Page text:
The Dumbek is the goblet shaped drum of the Middle East. Arab and Turkish music feature the Dumbek, and it is especially prominent in bellydance music. The combination of a deep bass tone and crisp, fiery treble tones give the Dumbek its exciting sound and its name.
It is a one-headed drum that is carved of a single piece of wood, and is open on the bottom. Traditionally, the Arabic Dumbek was crafted of clay, with a goatskin or, more ideally, a fishskin head, stretched and glued to the top of the drum. Because of this, the Dumbek cannot be tuned, the player prepares it by warming the membrane over a heater. The Turkish Dumbek is metal, with a goatskin head attached with a tuneable mechanism. Techniques vary from region to region, but all focus on getting both high and low tones. They are skinned with goat skin, calf skin, and fish skin. As you can see from the pictures, they come in a variety of sizes and are made from an array of materials.
This Arabic instrument is found throughout the Middle East and other Islamic-influenced countries. This is a goblet-shaped drum which is made from earthenware or terra-cotta pottery, wood or metal. The single drum head, made from stretched parchment, bayard-fish, goat-skin or other leather, is attached directly to the frame by nails and glue or laced onto the head and body. The bottom of the drum is left open. Usually goblet shaped drums like this are held under a player's arm; you strike the head directly with your hands and fingers. The 'doum' stroke, a resounding lower tone, is made by hitting the center of the drum head; the 'tek' stroke, a higher pitched sound, is created by striking the upper edge of the drumhead with your fingers.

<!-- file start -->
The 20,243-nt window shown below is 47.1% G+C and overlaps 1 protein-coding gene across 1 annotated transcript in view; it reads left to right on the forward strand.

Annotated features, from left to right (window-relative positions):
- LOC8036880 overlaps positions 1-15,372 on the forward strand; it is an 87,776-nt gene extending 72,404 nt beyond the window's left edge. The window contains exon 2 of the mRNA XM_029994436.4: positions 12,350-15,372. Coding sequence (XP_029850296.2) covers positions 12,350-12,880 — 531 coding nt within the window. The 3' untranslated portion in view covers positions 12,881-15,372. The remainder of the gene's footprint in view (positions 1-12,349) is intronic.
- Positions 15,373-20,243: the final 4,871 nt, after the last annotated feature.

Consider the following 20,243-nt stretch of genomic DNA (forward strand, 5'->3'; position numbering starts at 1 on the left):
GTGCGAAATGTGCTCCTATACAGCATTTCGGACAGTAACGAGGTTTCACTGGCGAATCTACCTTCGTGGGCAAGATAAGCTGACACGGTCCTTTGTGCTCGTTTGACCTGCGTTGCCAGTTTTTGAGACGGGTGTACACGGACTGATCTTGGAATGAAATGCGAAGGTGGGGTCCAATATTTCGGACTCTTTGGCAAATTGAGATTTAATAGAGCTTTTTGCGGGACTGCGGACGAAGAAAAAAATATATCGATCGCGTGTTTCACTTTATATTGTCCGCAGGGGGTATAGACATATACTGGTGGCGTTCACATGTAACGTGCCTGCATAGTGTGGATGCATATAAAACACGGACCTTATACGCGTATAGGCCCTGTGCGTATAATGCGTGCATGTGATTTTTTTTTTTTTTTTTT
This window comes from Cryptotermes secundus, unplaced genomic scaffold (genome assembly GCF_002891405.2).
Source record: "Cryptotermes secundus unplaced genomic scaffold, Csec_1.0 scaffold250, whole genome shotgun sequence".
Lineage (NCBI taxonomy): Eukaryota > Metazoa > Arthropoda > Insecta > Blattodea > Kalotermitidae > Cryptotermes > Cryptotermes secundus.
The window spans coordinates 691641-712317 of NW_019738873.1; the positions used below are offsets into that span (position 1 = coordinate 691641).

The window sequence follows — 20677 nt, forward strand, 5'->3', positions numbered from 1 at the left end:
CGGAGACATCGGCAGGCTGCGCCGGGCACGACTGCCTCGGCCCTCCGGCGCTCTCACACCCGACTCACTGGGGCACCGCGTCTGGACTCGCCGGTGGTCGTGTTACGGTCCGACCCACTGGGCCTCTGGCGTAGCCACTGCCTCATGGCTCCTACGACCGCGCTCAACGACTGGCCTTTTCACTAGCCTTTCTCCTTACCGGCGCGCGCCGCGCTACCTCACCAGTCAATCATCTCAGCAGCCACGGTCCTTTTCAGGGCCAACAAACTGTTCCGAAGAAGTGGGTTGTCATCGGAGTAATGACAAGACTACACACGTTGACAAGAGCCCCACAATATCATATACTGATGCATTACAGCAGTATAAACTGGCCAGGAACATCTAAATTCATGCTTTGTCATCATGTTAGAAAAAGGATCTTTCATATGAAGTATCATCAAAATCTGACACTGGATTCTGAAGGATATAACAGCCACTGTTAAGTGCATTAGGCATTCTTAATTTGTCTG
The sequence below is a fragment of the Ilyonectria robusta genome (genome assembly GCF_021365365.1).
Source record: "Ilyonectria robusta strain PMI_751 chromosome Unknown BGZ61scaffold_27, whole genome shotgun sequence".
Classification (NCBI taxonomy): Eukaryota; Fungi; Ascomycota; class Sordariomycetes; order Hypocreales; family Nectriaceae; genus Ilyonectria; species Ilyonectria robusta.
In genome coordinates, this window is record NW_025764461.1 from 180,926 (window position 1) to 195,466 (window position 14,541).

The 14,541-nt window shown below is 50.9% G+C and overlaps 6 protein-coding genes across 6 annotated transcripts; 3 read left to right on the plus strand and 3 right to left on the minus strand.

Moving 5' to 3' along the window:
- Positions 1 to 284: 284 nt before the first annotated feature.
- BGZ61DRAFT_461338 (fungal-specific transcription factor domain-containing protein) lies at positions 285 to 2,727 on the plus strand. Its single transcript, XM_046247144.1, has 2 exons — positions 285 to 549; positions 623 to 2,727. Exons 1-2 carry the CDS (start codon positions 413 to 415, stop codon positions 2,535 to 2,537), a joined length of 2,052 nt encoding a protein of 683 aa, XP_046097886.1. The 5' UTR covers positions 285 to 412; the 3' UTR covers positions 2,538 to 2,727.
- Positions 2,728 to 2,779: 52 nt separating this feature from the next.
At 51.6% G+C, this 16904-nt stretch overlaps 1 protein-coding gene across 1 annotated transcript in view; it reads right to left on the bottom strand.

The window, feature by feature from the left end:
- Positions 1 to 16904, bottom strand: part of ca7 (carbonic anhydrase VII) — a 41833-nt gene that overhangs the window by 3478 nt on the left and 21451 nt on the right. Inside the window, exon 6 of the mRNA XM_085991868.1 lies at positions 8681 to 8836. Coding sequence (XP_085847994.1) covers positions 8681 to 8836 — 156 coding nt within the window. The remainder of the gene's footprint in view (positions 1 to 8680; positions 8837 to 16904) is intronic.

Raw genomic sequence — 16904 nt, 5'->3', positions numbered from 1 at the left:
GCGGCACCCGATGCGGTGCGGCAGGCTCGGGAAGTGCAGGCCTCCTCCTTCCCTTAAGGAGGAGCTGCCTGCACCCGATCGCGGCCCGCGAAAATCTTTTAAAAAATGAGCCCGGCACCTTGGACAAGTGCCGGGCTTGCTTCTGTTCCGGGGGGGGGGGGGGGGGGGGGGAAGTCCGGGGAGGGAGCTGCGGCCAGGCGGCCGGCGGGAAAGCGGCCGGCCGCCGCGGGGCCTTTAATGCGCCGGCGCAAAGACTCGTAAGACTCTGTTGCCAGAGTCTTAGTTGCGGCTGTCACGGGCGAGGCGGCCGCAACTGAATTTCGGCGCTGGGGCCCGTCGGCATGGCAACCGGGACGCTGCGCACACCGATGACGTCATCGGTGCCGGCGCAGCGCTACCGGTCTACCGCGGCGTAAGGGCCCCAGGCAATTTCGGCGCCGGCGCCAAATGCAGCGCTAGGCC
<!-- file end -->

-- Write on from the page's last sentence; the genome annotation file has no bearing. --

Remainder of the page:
Most of these instruments are intricately decorated, some with wood, tile or ivory inlay, etched metal, or carvings in geometric or representative patterns. Many of these same patterns are found in other creative forms, such as carpets which are traditionally woven by women. These repeated designs have a rich historic and cultural significance for many Islamic communities.
A chalice-shaped drum with terracotta or metal, covered with skin across the wide opening, and prolonged in a hollow neck or gullet. This instrument is held in high esteem by Moslem musicians who play it held on the left forearm. With the right hand it is struck alternatively in the center of the skin (doum) or on the edge (tek). The figners of the left hand strike close to the circumference (tek, but softer) in syncopated or counter rhythm.